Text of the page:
Self-esteem problems more likely for girls in mixed school environments

Written by: Emma Lee-Potter | Published:

Girls who attend co-ed schools are more likely to suffer body confidence and self-esteem issues than girls at single-sex schools, according to a new study.

Research by the University of Bristol has found that “the presence of the opposite sex may inflate appearance concerns and lower self-esteem” among teenage girls.

As concern grows about society’s obsession with losing weight and the resulting impact on young women, academics from the university’s Centre for Exercise, Nutrition and Health Sciences set out to research the impact that different school environments have on teenage girls’ confidence and self-worth.

The researchers asked more than 200 girls aged between 13 and 15 about their attitudes to weight and body image.

Half of the girls were pupils at a single sex school in West Sussex and half were students at a co-ed school in the same area. The two schools were similar in terms of socioeconomic background and both required pupils to wear uniform.

Just under half of girls at both schools (46 per cent) reported that they were trying to lose weight, 23 per cent by dieting and 41 per cent through exercise. Nine per cent said that their peers had encouraged them to lose weight.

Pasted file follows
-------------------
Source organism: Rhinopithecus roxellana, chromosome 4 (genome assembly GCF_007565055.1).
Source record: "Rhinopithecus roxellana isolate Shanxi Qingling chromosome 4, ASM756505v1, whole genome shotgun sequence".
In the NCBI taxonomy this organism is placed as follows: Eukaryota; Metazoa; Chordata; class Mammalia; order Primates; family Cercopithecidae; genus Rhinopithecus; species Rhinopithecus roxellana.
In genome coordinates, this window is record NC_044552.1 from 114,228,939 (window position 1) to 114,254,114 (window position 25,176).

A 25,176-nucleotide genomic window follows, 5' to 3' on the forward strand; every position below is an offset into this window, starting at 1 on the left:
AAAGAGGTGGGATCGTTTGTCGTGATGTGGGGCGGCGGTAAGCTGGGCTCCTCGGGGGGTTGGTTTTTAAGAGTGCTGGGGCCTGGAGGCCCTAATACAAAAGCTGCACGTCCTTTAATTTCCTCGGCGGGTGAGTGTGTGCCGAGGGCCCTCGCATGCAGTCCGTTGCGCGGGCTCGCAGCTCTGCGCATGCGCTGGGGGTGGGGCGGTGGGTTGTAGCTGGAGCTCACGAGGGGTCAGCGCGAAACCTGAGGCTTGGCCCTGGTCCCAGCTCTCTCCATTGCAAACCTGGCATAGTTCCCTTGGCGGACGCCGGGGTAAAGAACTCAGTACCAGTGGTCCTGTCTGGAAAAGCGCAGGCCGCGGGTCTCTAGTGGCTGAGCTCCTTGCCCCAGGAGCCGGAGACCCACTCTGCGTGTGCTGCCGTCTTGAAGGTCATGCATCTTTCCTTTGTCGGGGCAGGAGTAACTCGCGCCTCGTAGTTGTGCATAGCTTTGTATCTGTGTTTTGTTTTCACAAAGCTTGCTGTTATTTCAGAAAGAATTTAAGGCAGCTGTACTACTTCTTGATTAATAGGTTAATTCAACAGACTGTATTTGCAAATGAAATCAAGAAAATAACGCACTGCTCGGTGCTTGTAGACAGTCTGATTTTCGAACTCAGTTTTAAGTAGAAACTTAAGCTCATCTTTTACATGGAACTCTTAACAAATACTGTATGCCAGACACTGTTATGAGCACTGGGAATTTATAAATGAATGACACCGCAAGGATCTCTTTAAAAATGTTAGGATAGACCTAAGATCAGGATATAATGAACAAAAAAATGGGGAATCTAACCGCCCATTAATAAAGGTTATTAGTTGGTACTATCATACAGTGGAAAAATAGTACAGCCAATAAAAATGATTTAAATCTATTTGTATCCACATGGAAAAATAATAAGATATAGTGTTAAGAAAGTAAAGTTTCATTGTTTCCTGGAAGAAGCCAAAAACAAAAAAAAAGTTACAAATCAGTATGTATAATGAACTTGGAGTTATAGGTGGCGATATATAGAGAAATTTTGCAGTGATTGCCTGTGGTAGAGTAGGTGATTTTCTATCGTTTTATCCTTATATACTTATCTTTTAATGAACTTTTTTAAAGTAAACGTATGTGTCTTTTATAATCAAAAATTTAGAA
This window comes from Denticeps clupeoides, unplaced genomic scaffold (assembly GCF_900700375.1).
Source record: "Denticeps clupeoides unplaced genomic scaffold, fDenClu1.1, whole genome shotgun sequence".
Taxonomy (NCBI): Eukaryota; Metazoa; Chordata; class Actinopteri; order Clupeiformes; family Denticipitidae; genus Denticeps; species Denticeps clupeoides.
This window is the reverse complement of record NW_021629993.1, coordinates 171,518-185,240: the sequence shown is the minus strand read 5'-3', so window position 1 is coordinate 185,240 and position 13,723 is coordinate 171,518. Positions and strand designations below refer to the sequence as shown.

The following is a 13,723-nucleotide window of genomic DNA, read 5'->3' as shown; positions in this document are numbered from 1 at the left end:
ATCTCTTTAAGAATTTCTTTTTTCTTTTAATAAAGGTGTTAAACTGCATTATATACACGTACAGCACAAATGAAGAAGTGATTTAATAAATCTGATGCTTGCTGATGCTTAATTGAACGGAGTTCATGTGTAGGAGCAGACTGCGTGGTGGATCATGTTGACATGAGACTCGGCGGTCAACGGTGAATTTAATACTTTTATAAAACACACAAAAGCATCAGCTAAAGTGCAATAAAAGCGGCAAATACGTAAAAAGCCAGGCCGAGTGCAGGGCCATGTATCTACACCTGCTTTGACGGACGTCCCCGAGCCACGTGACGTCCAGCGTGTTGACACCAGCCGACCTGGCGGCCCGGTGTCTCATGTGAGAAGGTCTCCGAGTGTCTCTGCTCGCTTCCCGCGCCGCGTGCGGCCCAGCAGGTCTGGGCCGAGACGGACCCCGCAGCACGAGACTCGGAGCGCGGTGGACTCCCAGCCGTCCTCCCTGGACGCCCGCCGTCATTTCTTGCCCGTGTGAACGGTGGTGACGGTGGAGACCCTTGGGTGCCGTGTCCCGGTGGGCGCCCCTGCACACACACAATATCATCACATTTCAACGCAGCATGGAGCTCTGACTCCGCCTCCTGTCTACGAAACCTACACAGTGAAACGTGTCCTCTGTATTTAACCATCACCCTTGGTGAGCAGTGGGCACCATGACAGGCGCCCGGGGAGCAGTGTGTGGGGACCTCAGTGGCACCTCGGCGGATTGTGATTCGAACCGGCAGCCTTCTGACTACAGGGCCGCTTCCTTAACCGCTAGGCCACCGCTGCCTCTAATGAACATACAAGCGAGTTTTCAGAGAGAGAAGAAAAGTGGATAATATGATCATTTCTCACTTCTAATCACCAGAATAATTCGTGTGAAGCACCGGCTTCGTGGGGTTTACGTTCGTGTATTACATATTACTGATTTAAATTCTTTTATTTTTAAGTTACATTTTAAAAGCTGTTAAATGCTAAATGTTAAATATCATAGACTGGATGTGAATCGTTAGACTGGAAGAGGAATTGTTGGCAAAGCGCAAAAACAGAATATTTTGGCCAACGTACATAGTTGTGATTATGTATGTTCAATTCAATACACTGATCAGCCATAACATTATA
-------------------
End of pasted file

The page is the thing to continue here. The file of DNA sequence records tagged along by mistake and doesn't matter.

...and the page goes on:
However, despite 79 per cent of all the girls questioned having a healthy Body Mass Index, 26 per cent of the girls at the co-ed school said they were dieting to lose weight, compared to 19 per cent of the girls at the single-sex school.

The study, entitled Girls Feeling Good at School and published in the Journal of Adolescence, also reported that even though girls at both schools were aware and accepting of the so-called “thin ideal” portrayed in the media, girls at the co-ed school were more likely to experience self-esteem issues.

Writing in the academic paper, authors Victoria Cribb and Anne Haase said: “As society continues to advocate an unrealistically thin body shape, awareness and internalisation of appearance and its consequent impact upon self-esteem has become increasingly of concern, particularly in adolescent girls.”

They added: “The lower contribution of internalisation to poor self-esteem in a single-sex school adds weight to the argument of the benefit of this type of school environment for encouraging improved self-esteem, psychological and social wellbeing in adolescent girls.

“Furthermore, it is likely that within this type of school environment, peer friendship groups and support from parents and friends may not be diluted by the effects of mixed gender, for example pressure to appear a certain way in front of boys.”


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